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Baseball in the fields and shady lanes of farm country

By Staff | Jul 3, 2020

Baseball used to be an activity that people played in their spare time, as is pictured in this photograph from early-1900s Montana. Courtesy photo

SHEPHERDSTOWN — Young children would scramble out of bed and grab a fresh roll or peeled peach on the way out through the flimsy green screen door.

Budding teens would have an apple in their hands, a five-fingered infielder’s glove and a wide smile as they tore off the porch.

Those in their late-teens would carry a hand-me-down uniform and a favorite 34-inch bat in tow, as they ambled toward the vehicle of a teammate taking them to the town team’s Sunday game.

More experienced players in their 20s would be wearing baseball shoes with cleats, ready for the nasty curveball they were going to see in the game that day.

Gentlemen in their late-30s were just glad to still be part of the game. They couldn’t find the time to stay very competitive, because getting a mid-week slot to take practice batting wasn’t on the docket of a farm laborer with five children and a mortgage on his just-purchased house.

The guys in their 40s mostly just shuffled onto the plankboard bench, got comfortable and readied to watch nine innings of sandlot baseball the way it was played, all over the pastures and semi-level infields, from Iowa to North Carolina and West Virginia to Wisconsin.

It was baseball by the seat of your pants, or while stiff-arming the chiggers and gnats that too-often infested the fields of rural America.

Games could be battled between teams of five or six players in a farmer’s pasture framed on the edges by thistles and ragged metal wire fences. Other games could be fought for by players from villages five miles apart, but held together by the same need for being better than somebody from somewhere.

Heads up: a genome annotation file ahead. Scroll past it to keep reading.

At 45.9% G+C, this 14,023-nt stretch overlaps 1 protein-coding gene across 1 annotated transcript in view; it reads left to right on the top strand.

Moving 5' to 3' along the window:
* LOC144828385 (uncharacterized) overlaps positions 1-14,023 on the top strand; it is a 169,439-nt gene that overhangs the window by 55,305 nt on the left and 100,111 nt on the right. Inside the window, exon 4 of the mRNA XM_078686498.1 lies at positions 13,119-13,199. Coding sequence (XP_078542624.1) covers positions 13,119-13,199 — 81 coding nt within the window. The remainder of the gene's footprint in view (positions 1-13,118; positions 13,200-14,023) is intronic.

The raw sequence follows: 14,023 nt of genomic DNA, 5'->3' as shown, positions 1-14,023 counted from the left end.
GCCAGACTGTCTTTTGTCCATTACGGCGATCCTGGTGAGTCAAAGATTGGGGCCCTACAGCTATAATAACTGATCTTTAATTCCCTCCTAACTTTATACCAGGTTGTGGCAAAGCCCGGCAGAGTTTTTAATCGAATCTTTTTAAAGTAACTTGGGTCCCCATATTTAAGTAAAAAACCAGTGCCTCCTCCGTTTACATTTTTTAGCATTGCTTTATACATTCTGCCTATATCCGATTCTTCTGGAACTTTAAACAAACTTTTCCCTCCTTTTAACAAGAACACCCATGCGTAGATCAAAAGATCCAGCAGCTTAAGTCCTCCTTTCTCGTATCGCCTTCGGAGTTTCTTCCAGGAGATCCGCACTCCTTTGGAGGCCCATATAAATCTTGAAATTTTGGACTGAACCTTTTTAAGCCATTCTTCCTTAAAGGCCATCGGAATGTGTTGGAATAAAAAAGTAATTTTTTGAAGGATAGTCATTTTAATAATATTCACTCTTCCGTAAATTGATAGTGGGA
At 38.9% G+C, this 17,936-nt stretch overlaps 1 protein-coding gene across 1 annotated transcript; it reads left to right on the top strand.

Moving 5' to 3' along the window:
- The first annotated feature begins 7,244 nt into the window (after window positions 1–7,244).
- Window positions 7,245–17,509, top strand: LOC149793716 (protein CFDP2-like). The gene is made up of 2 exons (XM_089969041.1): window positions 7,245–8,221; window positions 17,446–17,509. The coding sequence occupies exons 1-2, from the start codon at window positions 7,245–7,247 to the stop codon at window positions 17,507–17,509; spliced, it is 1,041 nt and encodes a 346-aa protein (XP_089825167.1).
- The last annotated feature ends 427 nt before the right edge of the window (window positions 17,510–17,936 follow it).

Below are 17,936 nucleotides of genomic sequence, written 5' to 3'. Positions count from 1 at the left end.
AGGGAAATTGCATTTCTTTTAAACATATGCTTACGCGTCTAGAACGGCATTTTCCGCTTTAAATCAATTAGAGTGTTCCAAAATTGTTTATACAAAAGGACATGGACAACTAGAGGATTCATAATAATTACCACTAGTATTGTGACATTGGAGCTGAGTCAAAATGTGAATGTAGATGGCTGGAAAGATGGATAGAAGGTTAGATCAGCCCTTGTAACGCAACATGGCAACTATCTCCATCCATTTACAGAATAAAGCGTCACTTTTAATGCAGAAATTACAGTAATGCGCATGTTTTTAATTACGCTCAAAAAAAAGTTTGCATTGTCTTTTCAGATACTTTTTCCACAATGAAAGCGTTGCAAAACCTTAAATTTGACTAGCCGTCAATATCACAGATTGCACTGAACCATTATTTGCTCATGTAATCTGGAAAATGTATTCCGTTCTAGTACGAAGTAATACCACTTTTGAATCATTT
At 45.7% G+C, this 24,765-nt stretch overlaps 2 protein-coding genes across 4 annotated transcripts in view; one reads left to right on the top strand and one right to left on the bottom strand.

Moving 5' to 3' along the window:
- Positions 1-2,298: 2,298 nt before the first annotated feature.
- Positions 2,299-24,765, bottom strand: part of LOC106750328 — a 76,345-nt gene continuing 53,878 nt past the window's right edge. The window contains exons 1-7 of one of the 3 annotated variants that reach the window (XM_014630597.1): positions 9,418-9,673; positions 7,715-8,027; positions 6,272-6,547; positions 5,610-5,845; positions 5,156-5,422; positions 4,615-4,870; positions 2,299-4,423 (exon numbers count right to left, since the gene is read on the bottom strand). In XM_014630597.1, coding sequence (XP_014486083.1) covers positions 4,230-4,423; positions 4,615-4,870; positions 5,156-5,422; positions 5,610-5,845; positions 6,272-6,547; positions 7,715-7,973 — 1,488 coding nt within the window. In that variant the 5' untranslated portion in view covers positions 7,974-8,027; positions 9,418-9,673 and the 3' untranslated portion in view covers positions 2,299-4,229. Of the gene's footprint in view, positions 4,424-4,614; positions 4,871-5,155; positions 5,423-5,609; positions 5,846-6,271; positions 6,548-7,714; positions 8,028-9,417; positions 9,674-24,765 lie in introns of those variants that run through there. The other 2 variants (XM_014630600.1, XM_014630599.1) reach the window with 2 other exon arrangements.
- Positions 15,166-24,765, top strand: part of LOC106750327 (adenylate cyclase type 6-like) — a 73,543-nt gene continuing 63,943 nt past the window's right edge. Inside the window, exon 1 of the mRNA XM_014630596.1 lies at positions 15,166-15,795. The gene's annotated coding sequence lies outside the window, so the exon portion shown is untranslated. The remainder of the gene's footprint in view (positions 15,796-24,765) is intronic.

Loosely organized leagues sprang up all over. The playing fields in those leagues were as unusual as Boston’s Fenway Park or Chicago’s Wrigley Field.

Down one foul line, it was only 260-feet to the cornfield fence. Anything popped over that barrier was only a ground rule double. The chicken wire backstop held in place by dwarf telephone poles was placed only eight-feet behind the umpire. Other fields were camped near the back yards of mill workers or trainyard hands or milk truck drivers.

Foul balls rained down on clothes lines full of undershirts and overalls.

A league team might have only 12 bats. Or one plastic batting helmet. Or a batting order that featured the same last names of brothers, cousins and uncles. The same man pitched every game. And the same catcher caught every game.

Wins were relished and embellished all through the next week. Losses were little-remembered, when 90 Holstein cows had to be milked twice a day into the forseeable future.

Those young children who had scrambled out of bed to hurriedly get to their makeshift “diamond” tried for about 15 minutes to keep score, but soon enough gave up atempting to be that precise.

The teens had soon enough found out which players had money for a Nehi soda or a moon pie when they were too fatigued to continue into a fourth-straight hour of playing. When finished playing, the 18-20-year-olds knew where the best swimming holes were in the local stream or water-filled quarry.

It was few-rules baseball in the late evening of their youth. They were mostly unaware that their baseball gatherings were too-soon coming to an end.

But few ever had more fun or got more enjoyment out of any other leisure-time activity.

Baseball wasn’t about multi-million dollar contracts. Or trying to fathom bat velocity or launch angles or spin ratios or whether or not there should even be any more minor league baseball.

Back then, baseball bent to the will of those who played it in their spare time.